Externalization Projection of Inner Conflict

In the fourth major adjustment strategy, the neurotic projects inner conflicts onto the outside world, a process Horney called externalization. Externalization refers to "the tendency to experience internal processes as if they occurred outside oneself and, as a rule, to hold these external factors responsible for one's difficulties" (Horney, 1945, p. 115). It includes the defense mechanism of projection, as traditional psychoanalysis understands it, in which our own unacceptable tendencies (such as anger or sometimes ambition) are perceived as characteristic of other people but not ourselves. In one case study, for example, a woman was interpreted to have selected her ambitious but narcissistic husband because she could externalize onto him "power, competence, and a capacity for success" that she could not see in herself (Horwitz, 2001). This defensive choice by the self-effacing wife, combined with the husband's own expansive and narcissistic solution to conflict, led to considerable marital discord.

Externalization can also include our unrecognized feelings. Horney cited the example of a man unaware of his own feeling of oppression, who, through externalization, was "profoundly disturbed by the oppression of small countries" (1945, p. liĆ³). Neurotics often externalize feelings of self-contempt, either by thinking that others despise them (projection of the impulse) or by despising others (displacement of the object of contempt). Compliant types (those who move toward others) are likely to externalize in the first way, and aggressive types (those who move against others) in the second way. In either case, the neurotic is protected from becoming aware of deep self-contempt. Rage is also externalized in various ways: by irritation against other people, by fear that others will be irritated with us, and by converting the rage into bodily disorders.

These four attempts at solution occur in all neuroses, though not with equal strength. The neurotic attempts only "create an artificial harmony" (Horney, 1945, p. 16) rather than actually resolving the problem.

In addition to the major defensive strategies (eclipsing, detachment, the idealized self, and externalization), there are many auxiliary strategies for reducing anxiety. Horney believed these secondaiy adjustment techniques, like the major adjustment techniques, do not really solve the neurotic problem in any lasting way, as she made clear in the title by which she introduced the concepts: "Auxiliary Approaches to Artificial Harmony" (1945,

People are often unaware of aspects of their behavior that are blatantly incompatible with their idealized self-image. Horney (1945) cited the example of a patient who "had all the characteristics of the compliant type and thought of himself as Christlike" but who blindly failed to recognize the aggression expressed by his symbolic murders of coworkers. "At staff meetings he would often shoot one colleague after another with a little flick of his thumb" (p. 132). Such blind spots prevent conscious awareness of the conflict between the behavior and our self-image.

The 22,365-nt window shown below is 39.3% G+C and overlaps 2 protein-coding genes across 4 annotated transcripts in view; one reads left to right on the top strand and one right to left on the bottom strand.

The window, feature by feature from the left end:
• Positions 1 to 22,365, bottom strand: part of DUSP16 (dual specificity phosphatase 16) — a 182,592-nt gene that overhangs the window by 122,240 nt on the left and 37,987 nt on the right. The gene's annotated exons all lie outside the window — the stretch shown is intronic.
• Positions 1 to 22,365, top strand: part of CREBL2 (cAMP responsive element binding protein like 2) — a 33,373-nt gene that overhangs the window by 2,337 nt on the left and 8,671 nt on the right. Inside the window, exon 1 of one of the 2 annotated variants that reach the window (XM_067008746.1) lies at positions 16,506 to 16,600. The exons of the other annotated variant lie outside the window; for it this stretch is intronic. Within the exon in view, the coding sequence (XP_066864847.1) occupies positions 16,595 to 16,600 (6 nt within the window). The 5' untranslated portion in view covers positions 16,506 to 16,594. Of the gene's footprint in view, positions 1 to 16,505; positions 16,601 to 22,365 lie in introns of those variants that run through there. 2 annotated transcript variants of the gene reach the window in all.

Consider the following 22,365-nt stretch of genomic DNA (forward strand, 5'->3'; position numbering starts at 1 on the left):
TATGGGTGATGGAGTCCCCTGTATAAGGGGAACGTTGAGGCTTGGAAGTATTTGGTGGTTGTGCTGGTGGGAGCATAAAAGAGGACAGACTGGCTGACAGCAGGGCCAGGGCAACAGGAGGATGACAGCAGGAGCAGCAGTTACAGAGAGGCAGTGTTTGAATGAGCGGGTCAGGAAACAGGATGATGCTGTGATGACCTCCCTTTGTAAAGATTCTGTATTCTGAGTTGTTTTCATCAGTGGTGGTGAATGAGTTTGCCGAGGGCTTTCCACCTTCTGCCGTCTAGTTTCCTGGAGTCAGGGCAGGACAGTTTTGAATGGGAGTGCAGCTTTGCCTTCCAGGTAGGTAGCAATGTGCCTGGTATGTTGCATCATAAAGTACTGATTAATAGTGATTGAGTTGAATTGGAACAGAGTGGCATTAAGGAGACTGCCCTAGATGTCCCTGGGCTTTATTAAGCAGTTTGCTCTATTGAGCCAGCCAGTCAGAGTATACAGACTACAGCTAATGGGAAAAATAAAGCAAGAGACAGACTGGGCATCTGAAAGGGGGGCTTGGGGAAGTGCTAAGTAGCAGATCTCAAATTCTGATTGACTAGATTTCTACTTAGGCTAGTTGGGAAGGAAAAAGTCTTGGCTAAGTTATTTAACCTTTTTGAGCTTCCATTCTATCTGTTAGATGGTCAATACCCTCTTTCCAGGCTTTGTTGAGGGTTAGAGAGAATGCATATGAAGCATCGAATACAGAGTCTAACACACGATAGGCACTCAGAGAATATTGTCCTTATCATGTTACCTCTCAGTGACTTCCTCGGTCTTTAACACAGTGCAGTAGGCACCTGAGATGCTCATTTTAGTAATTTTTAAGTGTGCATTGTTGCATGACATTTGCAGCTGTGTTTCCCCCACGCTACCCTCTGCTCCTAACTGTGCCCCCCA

Another way to prevent the recognition of conflict is by compartmentalization, allowing the incompatible behaviors to be consciously recognized, but not at the same time. Each is allowed to be experienced in a separate "compartment" of life: family or outsiders, friends or enemies, work or personal life, and so forth. For example, a person may be loving within the family but a ruthless business competitor outside the family.

Horney (1945, p. 135) called rationalization "self-deception by reasoning." We explain our behaviors so that they seem consistent with what is socially acceptable and with our idealized self-image. Horney provided these examples: A compliant type who is helpful will rationalize this action as due to feelings of sympathy (ignoring a tendency to dominate, which may also be present); an aggressive type will explain his or her helpfulness as expedient behavior.

Excessive self-control prevents people from being overwhelmed by a variety of emotions, including "enthusiasm, sexual excitement, self-pity, or rage" (Horney, 1945, p. 136). When emotions threaten to break through, people may fear that they are going crazy. Rage is particularly dangerous and is most actively controlled. People using this defense mechanism typically avoid alcohol because it would be disinhibiting, and they have difficulty with free association in psychotherapy.

Arbitrary rightness "constitutes an attempt to settle conflicts once and for all by declaring arbitrarily and dogmatically that one is invariably right" (Horney, 1945, p. 138). Inner doubts are denied, and external challenges are discredited. The rigidity of these p. 131).

people makes them avoid psychoanalysis, which challenges a person's core defensive beliefs.

Elusiveness is quite the opposite of arbitrary lightness. These people do not commit themselves to any opinion or action because they "have established no definite idealized image" (Horney, 1945, p. 139) to avoid the experience of conflict. The person who is elusive does not stick with a conflict long enough to really work at resolution. "You can never pin them down to any statement; they deny having said it or assure you they did not mean it that way. They have a bewildering capacity to becloud issues" (p. 138). They are reminiscent of the joke about the neighbor who, asked to return a borrowed bucket, says he didn't borrow it, and besides it was leaking when he borrowed it, and besides he already returned it.

Cynicism avoids conflict by "denying and deriding . . . moral values" (Horney, 1945, p. 139). A Machiavellian-type person is consciously cynical, seeking to achieve his or her goals without moral qualms. Others use cynicism unconsciously; they consciously accept society's values but do not live by them.

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